WIS one-on-one exclusive with Dawn Staley ahead of the Olympics
COLUMBIA, S.C. (WIS) - A bump in the road will not chase away the dream to win gold for South Carolina’s Dawn Staley and Team USA. The WNBA All-Star squad toppled Team USA in an exhibition in Las Vegas, Nevada on Wednesday night, 93-85.
“We knew going into the game it would be tough,” said USA head coach Dawn Staley. “It wasn’t as bad as it felt after the game and watching it a few times.”
The focus for Staley remains on forging a team identity and good habits that will lead to thriving at the Olympics in Tokyo.
“We were trying to create some habits that we can utilize for the next month,” Staley added. “Sometimes, when you’re utilizing those habits, you get exposed, especially when they’re not strong habits.”
Lack of prep time up to this point as a unit certainly factored into the outcome.
“I told them it takes time,” Staley said. “We need prep time. I thought we played uncharacteristically. I just felt we have enough in the room to win basketball games.”
“I don’t think other countries will have as much talent that was on the other side of the court that we had to play. They’re different in that they will have a lot more preparation to play. I’m still excited about the possibilities of this team and us getting better at what we do. WNBA All-Stars played tremendously and with a freedom that creates momentum. We played more regimented and trying to create habits for the end result.”
“What I like best is we hurt ourselves and still gave ourselves a chance to win. This team has layers and layers of talent. It’s going to take more than a 75-minute practice. We’re versatile. We can play people in different positions. When we get some preparation time, we will see that develop into something special.”
The UofSC women’s hoops leader pairs up with a former star Gamecock player in A’ja Wilson. Like many other superstars on the USA roster, Wilson will need a little time to understand her role to maximize performance in limited minutes.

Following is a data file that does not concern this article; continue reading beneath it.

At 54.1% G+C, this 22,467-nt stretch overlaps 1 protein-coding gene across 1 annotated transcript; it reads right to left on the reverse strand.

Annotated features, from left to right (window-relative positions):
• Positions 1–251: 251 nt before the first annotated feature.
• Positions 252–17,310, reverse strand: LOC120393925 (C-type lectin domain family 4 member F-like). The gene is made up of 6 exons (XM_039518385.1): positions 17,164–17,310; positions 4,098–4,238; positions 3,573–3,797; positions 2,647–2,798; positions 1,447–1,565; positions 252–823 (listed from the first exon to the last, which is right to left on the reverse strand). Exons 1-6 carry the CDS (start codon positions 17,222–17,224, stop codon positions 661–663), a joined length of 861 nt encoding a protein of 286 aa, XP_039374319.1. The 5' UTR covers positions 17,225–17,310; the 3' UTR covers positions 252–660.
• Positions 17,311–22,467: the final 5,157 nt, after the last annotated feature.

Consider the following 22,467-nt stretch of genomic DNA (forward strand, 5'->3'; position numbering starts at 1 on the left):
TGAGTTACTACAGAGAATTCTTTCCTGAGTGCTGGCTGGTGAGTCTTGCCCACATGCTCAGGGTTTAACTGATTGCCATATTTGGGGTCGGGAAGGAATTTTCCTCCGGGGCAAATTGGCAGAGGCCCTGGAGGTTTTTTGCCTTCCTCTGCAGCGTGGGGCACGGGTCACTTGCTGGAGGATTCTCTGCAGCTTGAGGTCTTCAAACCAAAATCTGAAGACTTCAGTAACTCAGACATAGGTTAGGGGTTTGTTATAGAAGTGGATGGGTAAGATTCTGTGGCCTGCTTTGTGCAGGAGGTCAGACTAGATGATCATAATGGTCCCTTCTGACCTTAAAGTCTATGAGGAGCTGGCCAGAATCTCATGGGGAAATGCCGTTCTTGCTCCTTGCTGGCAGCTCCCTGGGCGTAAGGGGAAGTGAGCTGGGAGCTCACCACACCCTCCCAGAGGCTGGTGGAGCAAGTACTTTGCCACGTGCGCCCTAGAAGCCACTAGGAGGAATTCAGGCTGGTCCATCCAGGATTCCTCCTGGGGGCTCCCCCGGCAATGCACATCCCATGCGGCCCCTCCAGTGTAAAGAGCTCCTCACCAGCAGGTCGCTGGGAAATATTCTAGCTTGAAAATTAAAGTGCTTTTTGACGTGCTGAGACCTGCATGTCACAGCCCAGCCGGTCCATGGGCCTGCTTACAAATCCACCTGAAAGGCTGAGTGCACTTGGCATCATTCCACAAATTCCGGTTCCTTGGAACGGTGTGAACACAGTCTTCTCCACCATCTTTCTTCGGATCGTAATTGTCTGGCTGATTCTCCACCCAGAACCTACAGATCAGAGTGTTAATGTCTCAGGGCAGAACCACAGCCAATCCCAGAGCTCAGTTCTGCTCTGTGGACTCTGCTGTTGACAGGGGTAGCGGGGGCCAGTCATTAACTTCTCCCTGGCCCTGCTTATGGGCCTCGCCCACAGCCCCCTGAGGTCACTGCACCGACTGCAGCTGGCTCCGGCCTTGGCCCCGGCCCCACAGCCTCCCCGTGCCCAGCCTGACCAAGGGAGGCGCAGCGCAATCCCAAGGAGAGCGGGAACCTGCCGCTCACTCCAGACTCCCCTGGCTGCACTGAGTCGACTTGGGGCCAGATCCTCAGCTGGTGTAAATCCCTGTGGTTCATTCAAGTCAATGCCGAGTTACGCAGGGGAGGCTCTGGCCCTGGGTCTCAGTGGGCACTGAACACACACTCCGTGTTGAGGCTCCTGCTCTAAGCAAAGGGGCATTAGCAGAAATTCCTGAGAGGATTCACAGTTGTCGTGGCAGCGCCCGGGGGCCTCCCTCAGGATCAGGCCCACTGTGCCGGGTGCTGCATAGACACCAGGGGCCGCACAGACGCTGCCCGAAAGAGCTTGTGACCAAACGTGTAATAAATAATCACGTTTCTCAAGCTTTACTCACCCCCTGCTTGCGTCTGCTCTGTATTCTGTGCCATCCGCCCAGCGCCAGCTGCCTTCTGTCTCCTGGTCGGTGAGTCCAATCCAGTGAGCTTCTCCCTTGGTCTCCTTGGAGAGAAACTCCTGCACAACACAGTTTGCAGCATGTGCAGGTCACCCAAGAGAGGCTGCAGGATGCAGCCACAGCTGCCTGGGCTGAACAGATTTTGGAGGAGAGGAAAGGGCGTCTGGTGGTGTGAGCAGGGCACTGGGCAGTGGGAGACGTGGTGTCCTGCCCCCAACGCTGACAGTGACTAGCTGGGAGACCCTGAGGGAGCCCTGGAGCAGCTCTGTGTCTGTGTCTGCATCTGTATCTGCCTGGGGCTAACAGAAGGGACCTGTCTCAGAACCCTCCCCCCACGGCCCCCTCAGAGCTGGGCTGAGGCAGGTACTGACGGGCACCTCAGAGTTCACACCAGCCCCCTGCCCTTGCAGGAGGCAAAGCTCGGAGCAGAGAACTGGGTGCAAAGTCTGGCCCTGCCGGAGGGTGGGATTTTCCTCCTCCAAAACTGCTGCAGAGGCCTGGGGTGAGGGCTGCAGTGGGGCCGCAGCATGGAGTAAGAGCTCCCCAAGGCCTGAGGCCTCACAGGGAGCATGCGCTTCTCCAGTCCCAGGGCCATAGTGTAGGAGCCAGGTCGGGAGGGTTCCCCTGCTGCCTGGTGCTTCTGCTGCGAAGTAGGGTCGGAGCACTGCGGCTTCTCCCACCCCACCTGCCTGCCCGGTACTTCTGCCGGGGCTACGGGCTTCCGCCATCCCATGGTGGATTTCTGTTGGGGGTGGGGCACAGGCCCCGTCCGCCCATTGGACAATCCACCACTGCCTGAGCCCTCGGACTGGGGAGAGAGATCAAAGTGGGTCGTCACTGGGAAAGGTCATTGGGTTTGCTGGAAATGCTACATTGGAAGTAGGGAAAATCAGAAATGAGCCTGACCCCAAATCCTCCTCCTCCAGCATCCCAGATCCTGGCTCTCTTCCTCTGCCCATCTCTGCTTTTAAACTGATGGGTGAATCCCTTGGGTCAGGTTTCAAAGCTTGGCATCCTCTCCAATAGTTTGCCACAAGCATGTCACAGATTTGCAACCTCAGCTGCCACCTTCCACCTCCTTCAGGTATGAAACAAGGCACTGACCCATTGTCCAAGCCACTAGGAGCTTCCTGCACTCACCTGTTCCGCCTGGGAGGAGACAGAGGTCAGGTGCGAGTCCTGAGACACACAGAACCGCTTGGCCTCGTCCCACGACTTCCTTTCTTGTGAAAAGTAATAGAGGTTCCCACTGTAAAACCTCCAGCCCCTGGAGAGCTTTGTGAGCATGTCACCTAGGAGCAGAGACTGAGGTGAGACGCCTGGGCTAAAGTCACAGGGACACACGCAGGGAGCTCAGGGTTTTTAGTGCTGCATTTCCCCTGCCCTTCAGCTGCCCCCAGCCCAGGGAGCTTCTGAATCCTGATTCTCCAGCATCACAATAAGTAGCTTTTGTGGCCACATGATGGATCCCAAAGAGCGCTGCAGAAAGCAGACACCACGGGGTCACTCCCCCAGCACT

“A’ja always has been a team player,” Staley said. “She will continue to be that. She didn’t have enough reps. That’s the way it’s going to be on a team like this. All the players will have to play a lot less than what they play on their respective teams. We have to find a way for them to be efficient and effective in the time that they’re given.”
Staley is ready to lead Team USA to a seventh consecutive gold medal at the Olympics.
She was a player on the USA roster that started the streak in 1996. She entered the games with no professional league in the states to fall back on afterward.
“I was singularly focused on winning a gold medal,” Staley recalled. “That was a lifelong dream of mine. I didn’t know what would come out of that.”
What came out of that experience, besides winning gold, were two professional women’s basketball leagues developed in the states. The timing was near perfect for Staley. A divine path and one she follows to this day.
“I’ve been fortunate my path is divinely ordered,” Staley said. “I didn’t have anything to do after the Olympic games. Two professional leagues were created, and then I fell into doing that. I never wanted to be a coach, and then that fell into my lap. In coaching, you feel like you want to coach at the top. Being in situations, other aspirations tend to blossom and give you something to shoot for.”
Now, Staley embraces her first run as the Team USA head coach on the Olympic stage, leading a group of stars seeking a seventh-straight gold medal.
The opening ceremony for the Olympics is July 23rd.
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